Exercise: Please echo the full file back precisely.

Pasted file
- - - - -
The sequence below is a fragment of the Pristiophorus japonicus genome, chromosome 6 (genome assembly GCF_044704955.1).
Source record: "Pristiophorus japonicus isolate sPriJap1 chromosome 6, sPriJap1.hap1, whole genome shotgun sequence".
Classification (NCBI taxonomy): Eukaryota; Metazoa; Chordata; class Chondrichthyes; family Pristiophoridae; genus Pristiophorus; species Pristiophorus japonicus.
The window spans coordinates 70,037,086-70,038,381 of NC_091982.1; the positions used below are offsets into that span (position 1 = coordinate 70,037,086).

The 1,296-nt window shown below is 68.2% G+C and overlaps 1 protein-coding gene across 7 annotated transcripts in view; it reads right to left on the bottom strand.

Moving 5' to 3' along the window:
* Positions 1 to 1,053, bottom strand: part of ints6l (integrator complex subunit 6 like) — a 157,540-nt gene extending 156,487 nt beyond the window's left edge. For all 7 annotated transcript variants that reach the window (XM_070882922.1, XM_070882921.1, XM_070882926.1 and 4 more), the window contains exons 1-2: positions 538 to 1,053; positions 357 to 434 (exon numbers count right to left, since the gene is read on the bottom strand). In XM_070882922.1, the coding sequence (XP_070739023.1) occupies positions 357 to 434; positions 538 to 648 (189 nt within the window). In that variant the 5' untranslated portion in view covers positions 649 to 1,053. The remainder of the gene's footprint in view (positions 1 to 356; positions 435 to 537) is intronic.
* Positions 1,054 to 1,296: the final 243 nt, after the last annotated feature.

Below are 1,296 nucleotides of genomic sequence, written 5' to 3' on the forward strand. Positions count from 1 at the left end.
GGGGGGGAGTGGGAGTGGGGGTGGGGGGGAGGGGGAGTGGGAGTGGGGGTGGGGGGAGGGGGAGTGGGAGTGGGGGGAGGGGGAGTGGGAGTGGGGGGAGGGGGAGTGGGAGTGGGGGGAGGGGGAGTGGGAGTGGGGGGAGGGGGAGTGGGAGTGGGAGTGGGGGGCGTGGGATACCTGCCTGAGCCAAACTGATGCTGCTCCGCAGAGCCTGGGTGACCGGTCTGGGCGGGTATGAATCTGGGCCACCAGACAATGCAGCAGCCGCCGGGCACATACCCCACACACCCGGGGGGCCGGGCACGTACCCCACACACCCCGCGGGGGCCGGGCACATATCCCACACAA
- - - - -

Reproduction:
The sequence below is a fragment of the Pristiophorus japonicus genome, chromosome 6 (genome assembly GCF_044704955.1).
Source record: "Pristiophorus japonicus isolate sPriJap1 chromosome 6, sPriJap1.hap1, whole genome shotgun sequence".
Classification (NCBI taxonomy): Eukaryota; Metazoa; Chordata; class Chondrichthyes; family Pristiophoridae; genus Pristiophorus; species Pristiophorus japonicus.
The window spans coordinates 70,037,086-70,038,381 of NC_091982.1; the positions used below are offsets into that span (position 1 = coordinate 70,037,086).

The 1,296-nt window shown below is 68.2% G+C and overlaps 1 protein-coding gene across 7 annotated transcripts in view; it reads right to left on the bottom strand.

Moving 5' to 3' along the window:
* Positions 1 to 1,053, bottom strand: part of ints6l (integrator complex subunit 6 like) — a 157,540-nt gene extending 156,487 nt beyond the window's left edge. For all 7 annotated transcript variants that reach the window (XM_070882922.1, XM_070882921.1, XM_070882926.1 and 4 more), the window contains exons 1-2: positions 538 to 1,053; positions 357 to 434 (exon numbers count right to left, since the gene is read on the bottom strand). In XM_070882922.1, the coding sequence (XP_070739023.1) occupies positions 357 to 434; positions 538 to 648 (189 nt within the window). In that variant the 5' untranslated portion in view covers positions 649 to 1,053. The remainder of the gene's footprint in view (positions 1 to 356; positions 435 to 537) is intronic.
* Positions 1,054 to 1,296: the final 243 nt, after the last annotated feature.

Below are 1,296 nucleotides of genomic sequence, written 5' to 3' on the forward strand. Positions count from 1 at the left end.
GGGGGGGAGTGGGAGTGGGGGTGGGGGGGAGGGGGAGTGGGAGTGGGGGTGGGGGGAGGGGGAGTGGGAGTGGGGGGAGGGGGAGTGGGAGTGGGGGGAGGGGGAGTGGGAGTGGGGGGAGGGGGAGTGGGAGTGGGGGGAGGGGGAGTGGGAGTGGGAGTGGGGGGCGTGGGATACCTGCCTGAGCCAAACTGATGCTGCTCCGCAGAGCCTGGGTGACCGGTCTGGGCGGGTATGAATCTGGGCCACCAGACAATGCAGCAGCCGCCGGGCACATACCCCACACACCCGGGGGGCCGGGCACGTACCCCACACACCCCGCGGGGGCCGGGCACATATCCCACACAA